If “lean and mean” meant something in the work force two years ago, that motto has ascended to near mantra status by now. Clearly--whether by choice or circumstance--companies are trying to get the job done with fewer employees. One result: Managers want to hire only those candidates who are exceptionally well organized. There is no place for the employee who, like one of Washington Irving’s characters, “mounted his horse, and rode off in all directions.”

Here are ten ways you can communicate during an interview that you demonstrate structure (not rigidity, but beneficial order) in your everyday habits:

1. Arrive on time. This activity belongs at the top of the list, because tardiness would kill your other efforts to communicate orderliness. Your interviewer doesn’t care how heavy traffic was, whether your car experienced engine trouble, or whether you got a last minute phone call you had to take. Impressive job applicants allow enough leeway to compensate for potential interruptions.

2. Take writing materials with you. Mention to your interviewer, “I’d like to jot down some key points as we talk, so I will be sure to understand them now and remember them later.”

3. Have your calendar handy. The interviewer might ask, “When can we schedule you to come back and talk with another one of our staff members?” You’ll appear unsystematic if you respond, “Well, my calendar is back in my office, so I’ll call you to select a date.”

4. Arrange all your papers in folders, so you can retrieve them easily. Suppose the interviewer asks, “Did you bring any letters of endorsement with you?” That’s no time to spend a couple of minutes shuffling through your pages haphazardly, muttering “They are in here somewhere.”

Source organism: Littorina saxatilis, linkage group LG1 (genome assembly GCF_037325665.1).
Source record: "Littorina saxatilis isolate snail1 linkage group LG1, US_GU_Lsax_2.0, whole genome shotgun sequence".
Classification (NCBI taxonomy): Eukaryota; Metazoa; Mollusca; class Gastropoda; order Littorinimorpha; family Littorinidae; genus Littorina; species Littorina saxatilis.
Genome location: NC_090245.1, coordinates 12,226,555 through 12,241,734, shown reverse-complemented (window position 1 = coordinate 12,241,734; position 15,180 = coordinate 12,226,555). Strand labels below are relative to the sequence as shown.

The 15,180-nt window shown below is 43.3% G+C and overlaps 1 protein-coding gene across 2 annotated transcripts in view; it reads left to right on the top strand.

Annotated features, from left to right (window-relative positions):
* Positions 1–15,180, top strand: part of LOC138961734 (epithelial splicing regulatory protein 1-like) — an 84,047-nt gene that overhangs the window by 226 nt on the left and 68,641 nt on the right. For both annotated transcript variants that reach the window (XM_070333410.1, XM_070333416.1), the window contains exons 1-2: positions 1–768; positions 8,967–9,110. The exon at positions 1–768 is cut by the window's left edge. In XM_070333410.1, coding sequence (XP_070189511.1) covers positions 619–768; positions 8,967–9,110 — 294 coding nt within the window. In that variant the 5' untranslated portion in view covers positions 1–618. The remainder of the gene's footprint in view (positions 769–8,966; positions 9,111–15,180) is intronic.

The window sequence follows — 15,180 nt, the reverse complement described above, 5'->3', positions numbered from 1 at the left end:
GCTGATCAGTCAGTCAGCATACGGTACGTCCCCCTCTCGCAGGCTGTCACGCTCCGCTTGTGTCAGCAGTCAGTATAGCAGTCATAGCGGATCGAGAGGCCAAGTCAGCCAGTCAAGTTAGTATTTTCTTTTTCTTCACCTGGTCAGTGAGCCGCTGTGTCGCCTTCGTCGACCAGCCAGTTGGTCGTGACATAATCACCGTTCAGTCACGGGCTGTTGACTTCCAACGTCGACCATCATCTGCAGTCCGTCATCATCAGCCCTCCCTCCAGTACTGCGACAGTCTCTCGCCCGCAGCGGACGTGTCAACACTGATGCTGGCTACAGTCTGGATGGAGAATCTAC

5. Respond to questions with a clear organizational pattern. Question: “What jobs have you held since college?” Answer: “First, I sold cars for Hardman Buick for four years. Second, I served as sales manager there for six years. Third and most recently, I became district sales manager for General Motors.”

6. Avoid rambling away from the subject. Sure, you can switch topics, yet be sure you have answered the prior question thoroughly, and that you offer an identifiable transition: “Now that we have talked about your expectations for this position. . . .”

7. Turn off your cell phone, pager, and beeper. Automatically, top-level professionals do that whenever they enter an appointment or meeting. You want to indicate that this step of courtesy is on your checklist without fail.

8. Indicate that you have researched the company thoroughly: “In reading through your Annual Report on your Web site, I noticed that. . . .”

9. Don’t forget to bring anything you were required to bring. You could disqualify yourself quickly by moaning, “My resume? Oh darn, I revised it last night, but forgot to print it out.” Then what else would you forget after you were hired?

10. As the interview winds down, summarize the conversation: “From what I understand, then, there are three more steps involved: You will check my references, I will come back on the 22nd at 2:00 to meet with the other vice president, and there is one more form that I need to complete at the Personnel Office. Am I right on this?”